This advanced language course investigates the roots of Russian Culture, from Kievan Rus' through the rise of the Russian Empire. Readings in the original develop specialized vocabulary in history, literature, music and the arts. Assignments focus on advanced syntax and semantics to refine grammatical usage.
Ms. Blasko
  RUSS 329. Literature and the Land: Nature Writing in Russia
3 hours 3HU, CD
    An examination of nature writing and forms of literary pastoralism, agrarianism, and primitivism in Russia and America. Topics include: the psychological and historical roots of the dream of an earthly paradise; the forms and evolution of nature writing; literature and the rise of an environmental consciousness; models of nature as garden and wilderness; literary constructions of 'natural man' and 'natural woman'; the literary and cultural feminization of nature; the politics of landscape; environmentalism and nationalism. Readings will include poems, novels, short stories, essays, and literary and cultural criticism.
Mr. Newlin
  RUSS 333. Theater as Revolution: Russian Theater and Drama, 1900-1930 3 hours, 3HU, CD, WR
    During the first decades of the last century, Russian theater both fomented and endured revolution. Chekhov revitalized the art of playwriting, while Stanislavsky and Meyerhold developed new methods in actor training that continue to influence contemporary performers. Constructivist and Futurist stage designers transferred their artistic experiments from the canvas to the stage. This course will focus on these and other innovations, and will explore how playwrights and theater practitioners responded to the actual revolution of 1917.
Ms. Kaminar
  RUSS 446. Senior Seminar
3 hours 3HU, CD
    From tsarist times to the present, filmmakers in Russia have drawn inspiration from the country's rich literary tradition. We will study cinematic adaptations of Pushkin, Gogol, Turgenev, Tolstoy, Bulgakov, to name but a few, to explore the role that literary adaptations have played in the development of Russian cinema. Through a comparison of the original texts with their filmic transformations, we will examine how directors from different eras approached the problem of bringing another's words to the big screen. Seminar format.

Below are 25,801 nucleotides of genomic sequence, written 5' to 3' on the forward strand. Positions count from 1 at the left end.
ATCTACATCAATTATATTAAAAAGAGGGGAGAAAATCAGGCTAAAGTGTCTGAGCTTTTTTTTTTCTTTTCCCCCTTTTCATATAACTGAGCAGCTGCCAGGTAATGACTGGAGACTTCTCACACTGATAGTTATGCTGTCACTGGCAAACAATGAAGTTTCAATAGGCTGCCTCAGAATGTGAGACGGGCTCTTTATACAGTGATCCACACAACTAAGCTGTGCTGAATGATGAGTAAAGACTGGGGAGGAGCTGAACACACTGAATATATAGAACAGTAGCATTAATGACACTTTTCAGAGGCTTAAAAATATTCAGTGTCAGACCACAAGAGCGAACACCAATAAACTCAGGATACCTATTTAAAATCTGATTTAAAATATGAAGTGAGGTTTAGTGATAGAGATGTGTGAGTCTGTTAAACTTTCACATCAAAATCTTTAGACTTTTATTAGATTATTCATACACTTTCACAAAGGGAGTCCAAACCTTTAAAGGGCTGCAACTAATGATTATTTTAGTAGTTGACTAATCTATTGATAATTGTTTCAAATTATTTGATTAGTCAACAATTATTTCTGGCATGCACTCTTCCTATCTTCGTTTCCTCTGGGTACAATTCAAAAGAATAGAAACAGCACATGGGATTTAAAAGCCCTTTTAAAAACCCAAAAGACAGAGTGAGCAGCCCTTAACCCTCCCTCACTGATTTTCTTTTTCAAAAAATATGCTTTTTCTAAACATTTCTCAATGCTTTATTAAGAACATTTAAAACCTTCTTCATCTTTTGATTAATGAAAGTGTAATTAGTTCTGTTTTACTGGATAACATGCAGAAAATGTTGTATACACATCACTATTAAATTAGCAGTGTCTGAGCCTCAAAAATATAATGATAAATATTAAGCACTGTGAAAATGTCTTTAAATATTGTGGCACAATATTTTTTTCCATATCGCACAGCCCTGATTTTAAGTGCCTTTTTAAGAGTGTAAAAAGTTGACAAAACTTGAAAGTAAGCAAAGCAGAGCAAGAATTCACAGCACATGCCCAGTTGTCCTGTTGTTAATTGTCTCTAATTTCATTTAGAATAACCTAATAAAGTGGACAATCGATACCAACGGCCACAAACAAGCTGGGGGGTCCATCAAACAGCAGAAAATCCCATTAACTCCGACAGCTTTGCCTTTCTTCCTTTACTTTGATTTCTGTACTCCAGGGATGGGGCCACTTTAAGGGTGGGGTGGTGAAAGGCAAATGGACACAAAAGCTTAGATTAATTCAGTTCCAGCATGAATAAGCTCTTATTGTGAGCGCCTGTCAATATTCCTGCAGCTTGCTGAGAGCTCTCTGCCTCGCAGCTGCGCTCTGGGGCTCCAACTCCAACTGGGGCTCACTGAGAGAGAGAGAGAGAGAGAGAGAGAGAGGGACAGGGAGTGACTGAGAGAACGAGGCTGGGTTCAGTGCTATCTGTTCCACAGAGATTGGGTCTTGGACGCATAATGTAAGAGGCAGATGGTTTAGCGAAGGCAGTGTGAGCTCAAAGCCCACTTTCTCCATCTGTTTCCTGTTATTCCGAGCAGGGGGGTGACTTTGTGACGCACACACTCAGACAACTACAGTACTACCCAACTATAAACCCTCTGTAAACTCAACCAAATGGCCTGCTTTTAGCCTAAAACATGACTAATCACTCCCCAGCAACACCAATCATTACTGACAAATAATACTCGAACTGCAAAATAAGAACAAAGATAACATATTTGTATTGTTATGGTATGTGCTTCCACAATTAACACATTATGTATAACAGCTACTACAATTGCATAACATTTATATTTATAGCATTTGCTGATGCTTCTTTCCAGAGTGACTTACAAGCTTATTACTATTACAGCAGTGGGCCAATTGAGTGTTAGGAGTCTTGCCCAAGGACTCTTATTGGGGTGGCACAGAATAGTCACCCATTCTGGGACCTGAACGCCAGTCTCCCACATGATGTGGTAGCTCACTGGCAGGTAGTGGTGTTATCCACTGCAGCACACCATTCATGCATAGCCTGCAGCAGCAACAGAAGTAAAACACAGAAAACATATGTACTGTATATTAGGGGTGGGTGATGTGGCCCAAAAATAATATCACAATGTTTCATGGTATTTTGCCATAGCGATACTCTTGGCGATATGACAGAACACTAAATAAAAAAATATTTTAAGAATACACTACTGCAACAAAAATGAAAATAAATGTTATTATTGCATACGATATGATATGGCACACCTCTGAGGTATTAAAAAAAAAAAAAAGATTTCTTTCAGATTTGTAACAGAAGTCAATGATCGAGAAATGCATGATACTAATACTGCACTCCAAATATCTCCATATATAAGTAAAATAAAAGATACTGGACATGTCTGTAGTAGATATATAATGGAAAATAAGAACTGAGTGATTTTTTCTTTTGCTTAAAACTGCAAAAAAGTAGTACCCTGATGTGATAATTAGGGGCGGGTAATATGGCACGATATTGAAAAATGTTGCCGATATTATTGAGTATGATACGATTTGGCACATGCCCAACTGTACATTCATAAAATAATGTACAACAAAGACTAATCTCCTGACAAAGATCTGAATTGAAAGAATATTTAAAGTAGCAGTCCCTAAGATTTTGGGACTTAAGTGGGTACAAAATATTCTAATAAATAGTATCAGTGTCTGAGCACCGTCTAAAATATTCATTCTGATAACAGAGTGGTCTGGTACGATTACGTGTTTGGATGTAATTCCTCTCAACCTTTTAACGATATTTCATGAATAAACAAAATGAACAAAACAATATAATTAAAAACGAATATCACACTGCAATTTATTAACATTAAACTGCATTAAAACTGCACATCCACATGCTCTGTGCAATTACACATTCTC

Ms. Forman
  SOCI 340. Nationalism, Culture, and Politics Under and After Dictatorship: Spain and Yugoslavia in the Twentieth Century
3 hours 1.5 SS, 1.5HU, CD
    This course focuses on education as a social institution and the inequalities structured within it. Using theory and empirical evidence, education in the United States will be examined from pre-school through post-secondary levels. The intersections of education and other institutions, (e.g. political, economic and familial) are analyzed and include discussions of race/ethnicity, class, gender and sexuality. Further, the role of education in social reproduction and social control will be examined.
Enrollment Limit: 35. Mr. Faber, Mr. Vujacic